The last couple of weeks we've received several reports from PCA's and wheat growers that many winter wheat, spring wheat, and barley fields have stripe rust. The widespread occurrence of stripe rust this early in the growing season is unusual for the Klamath Basin. The cool weather predicted for the next couple of weeks favors disease development and spread. Warm, dry weather on the other hand, is not favorable for stripe rust development. The Klamath Basin's warm, dry climate is a major reason stripe rust rarely causes significant yield loss in the Klamath Basin compared with other areas such as the Central Valley (where spring grains are grown over the winter) and the Willamette Valley. If Klamath Basin weather turns hot and dry in late June and July, stripe rust development will slow significantly. Unfortunately, conditions up to today suggest spring grain fields in the Klamath Basin may experience abnormally high stripe rust pressure this year.
In previous years with cool, wet springs, Klamath Basin growers and handlers reported yield losses in the neighborhood of 10% to 20%. In the Willamette Valley and other parts of California, stripe rust is more of a perennial problem and yield losses can exceed 20-40%. While we have not seen this level of yield loss in our area, it is within the realm of possibilities should the weather remain cool.
A common question asked by growers is whether fungicide treatment is recommended. This is a difficult question to answer. It depends on the wheat variety being grown, wheat prices, and future weather conditions. Many wheat breeders have developed varieties with stripe rust resistance. Wheat varieties with high stripe rust resistance will likely escape significant yield loss without fungicide application. Susceptible varieties like Tubbs or Yecora rojo will likely need a fungicide treatment to prevent yield loss. The economics of fungicides for stripe rust are dependent on fungicide choice and grain prices, but fungicide treatment will likely pay for itself and put more money in the growers pocket when stripe rust is widespread and susceptible varieties are grown under cool, wet weather conditions. Mike Flowers, Oregon State University Cereals Specialist, recently sent an email showing 2016 stripe rust severity ratings for many wheat varieties grown in the Willamette Valley. Mike's ratings and other publications are a great resource to review when selecting wheat varieties and when trying to determine a variety's susceptibility to stripe rust. Growers that plant Yecora rojo may want to consider planting a different hard red spring wheat variety next year. Recent IREC grain trials have shown newer varieties have higher yield potential, similar protein values, and often higher stripe rust resistance compared to Yecora rojo.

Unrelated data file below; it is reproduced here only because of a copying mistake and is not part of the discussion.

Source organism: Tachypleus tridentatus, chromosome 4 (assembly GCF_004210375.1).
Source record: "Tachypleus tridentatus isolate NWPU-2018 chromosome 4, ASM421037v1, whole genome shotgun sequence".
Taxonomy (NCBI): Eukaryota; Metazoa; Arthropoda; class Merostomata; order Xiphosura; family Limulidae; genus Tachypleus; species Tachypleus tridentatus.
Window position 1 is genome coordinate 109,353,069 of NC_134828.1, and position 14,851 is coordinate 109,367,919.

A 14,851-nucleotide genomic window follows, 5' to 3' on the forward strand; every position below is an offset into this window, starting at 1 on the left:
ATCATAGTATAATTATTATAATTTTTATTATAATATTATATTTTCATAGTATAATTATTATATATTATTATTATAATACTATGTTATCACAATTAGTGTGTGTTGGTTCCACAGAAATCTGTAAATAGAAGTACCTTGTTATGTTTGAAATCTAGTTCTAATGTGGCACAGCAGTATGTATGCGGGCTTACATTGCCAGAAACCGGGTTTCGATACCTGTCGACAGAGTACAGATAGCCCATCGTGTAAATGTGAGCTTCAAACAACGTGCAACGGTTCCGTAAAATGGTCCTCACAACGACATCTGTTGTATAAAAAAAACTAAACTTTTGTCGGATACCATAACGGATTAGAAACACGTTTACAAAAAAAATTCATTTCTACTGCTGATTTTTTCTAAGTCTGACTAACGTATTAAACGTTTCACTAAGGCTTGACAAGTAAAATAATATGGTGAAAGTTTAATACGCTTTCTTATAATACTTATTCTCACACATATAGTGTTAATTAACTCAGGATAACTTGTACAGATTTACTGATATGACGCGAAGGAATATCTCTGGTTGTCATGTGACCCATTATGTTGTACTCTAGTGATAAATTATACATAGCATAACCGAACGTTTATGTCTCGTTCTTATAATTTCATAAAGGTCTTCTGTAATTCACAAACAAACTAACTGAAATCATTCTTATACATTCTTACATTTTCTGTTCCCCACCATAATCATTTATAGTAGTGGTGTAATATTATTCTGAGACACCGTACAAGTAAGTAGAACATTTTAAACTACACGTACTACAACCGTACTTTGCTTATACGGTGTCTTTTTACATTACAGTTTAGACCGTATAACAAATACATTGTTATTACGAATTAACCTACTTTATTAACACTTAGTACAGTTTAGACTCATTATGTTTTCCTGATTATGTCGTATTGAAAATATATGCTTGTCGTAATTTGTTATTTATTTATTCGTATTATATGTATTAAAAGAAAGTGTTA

Foliar fungicides can effectively control stripe rust and protect wheat fields from significant yield loss. There hasn't been recent fungicide research on stripe rust in the Klamath Basin, but recommendations from other areas suggest fungicides should be applied when stripe rust symptoms are found in the field or the severity may become too severe for effective control. Fungicides are most effective when applied before stripe rust is severe. It is very important for fungicides to protect the flag leaf and upper leaves as these leaves contribute resources for grain fill. Products belonging to the strobilurin class of fungicides (Headline, Quadris) provide good activity against stripe rust but are most effective when applied before infection. If stripe rust is already present in the field at the time of fungicide application, many universities recommend use of a fungicide belonging to the triazole class of fungicides (Prosaro, Tilt). There are also several premixes that combine both fungicide classes (Quilt, Stratego). Always read the fungicide label and make sure to follow label instructions including using the recommended rate on the label. The number of fungicide applications needed is dependent on the level of infection and future weather conditions. Fungicide applications after 50% head emergence are too late in the growing season to provide a significant yield benefit and most fungicides are not labeled for use after grain head emergence.